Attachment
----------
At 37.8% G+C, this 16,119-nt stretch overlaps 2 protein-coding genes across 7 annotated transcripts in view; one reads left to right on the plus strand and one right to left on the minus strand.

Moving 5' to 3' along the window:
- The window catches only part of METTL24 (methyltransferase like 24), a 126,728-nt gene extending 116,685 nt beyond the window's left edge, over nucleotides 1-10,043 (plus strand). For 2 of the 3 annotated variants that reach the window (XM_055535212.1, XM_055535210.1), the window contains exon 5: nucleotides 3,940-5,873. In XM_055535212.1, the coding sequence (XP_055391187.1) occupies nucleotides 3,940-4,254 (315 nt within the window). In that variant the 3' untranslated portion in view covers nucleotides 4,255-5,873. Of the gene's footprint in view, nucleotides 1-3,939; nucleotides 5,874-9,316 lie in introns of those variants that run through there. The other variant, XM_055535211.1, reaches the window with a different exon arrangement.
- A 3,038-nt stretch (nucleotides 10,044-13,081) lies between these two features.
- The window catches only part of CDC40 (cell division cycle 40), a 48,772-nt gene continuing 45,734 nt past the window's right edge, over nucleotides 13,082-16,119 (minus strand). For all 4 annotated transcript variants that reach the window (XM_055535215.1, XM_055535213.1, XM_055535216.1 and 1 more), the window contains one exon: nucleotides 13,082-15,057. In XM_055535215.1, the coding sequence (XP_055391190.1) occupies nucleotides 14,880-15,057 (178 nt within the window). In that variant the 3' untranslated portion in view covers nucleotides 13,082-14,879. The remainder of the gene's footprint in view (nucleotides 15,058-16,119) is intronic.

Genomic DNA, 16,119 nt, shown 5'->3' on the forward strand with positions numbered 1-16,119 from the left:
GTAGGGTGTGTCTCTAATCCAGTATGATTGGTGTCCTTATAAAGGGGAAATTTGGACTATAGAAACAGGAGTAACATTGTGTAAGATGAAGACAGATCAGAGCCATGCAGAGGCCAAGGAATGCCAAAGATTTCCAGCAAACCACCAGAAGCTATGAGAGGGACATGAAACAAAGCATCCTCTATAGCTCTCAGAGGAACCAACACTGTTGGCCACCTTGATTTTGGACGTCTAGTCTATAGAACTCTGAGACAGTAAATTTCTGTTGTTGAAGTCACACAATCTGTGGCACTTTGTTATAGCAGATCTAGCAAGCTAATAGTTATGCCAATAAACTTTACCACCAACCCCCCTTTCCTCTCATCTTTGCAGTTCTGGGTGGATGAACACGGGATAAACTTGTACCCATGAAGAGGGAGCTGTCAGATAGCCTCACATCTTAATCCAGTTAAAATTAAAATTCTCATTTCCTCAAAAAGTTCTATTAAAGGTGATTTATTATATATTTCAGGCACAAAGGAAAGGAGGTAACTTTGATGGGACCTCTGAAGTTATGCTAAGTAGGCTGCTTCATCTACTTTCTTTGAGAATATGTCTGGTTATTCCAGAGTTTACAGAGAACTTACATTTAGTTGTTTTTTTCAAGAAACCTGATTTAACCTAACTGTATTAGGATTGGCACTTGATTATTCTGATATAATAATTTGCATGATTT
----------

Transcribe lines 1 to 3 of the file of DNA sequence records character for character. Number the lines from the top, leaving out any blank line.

At 37.8% G+C, this 16,119-nt stretch overlaps 2 protein-coding genes across 7 annotated transcripts in view; one reads left to right on the plus strand and one right to left on the minus strand.

Moving 5' to 3' along the window:
- The window catches only part of METTL24 (methyltransferase like 24), a 126,728-nt gene extending 116,685 nt beyond the window's left edge, over nucleotides 1-10,043 (plus strand). For 2 of the 3 annotated variants that reach the window (XM_055535212.1, XM_055535210.1), the window contains exon 5: nucleotides 3,940-5,873. In XM_055535212.1, the coding sequence (XP_055391187.1) occupies nucleotides 3,940-4,254 (315 nt within the window). In that variant the 3' untranslated portion in view covers nucleotides 4,255-5,873. Of the gene's footprint in view, nucleotides 1-3,939; nucleotides 5,874-9,316 lie in introns of those variants that run through there. The other variant, XM_055535211.1, reaches the window with a different exon arrangement.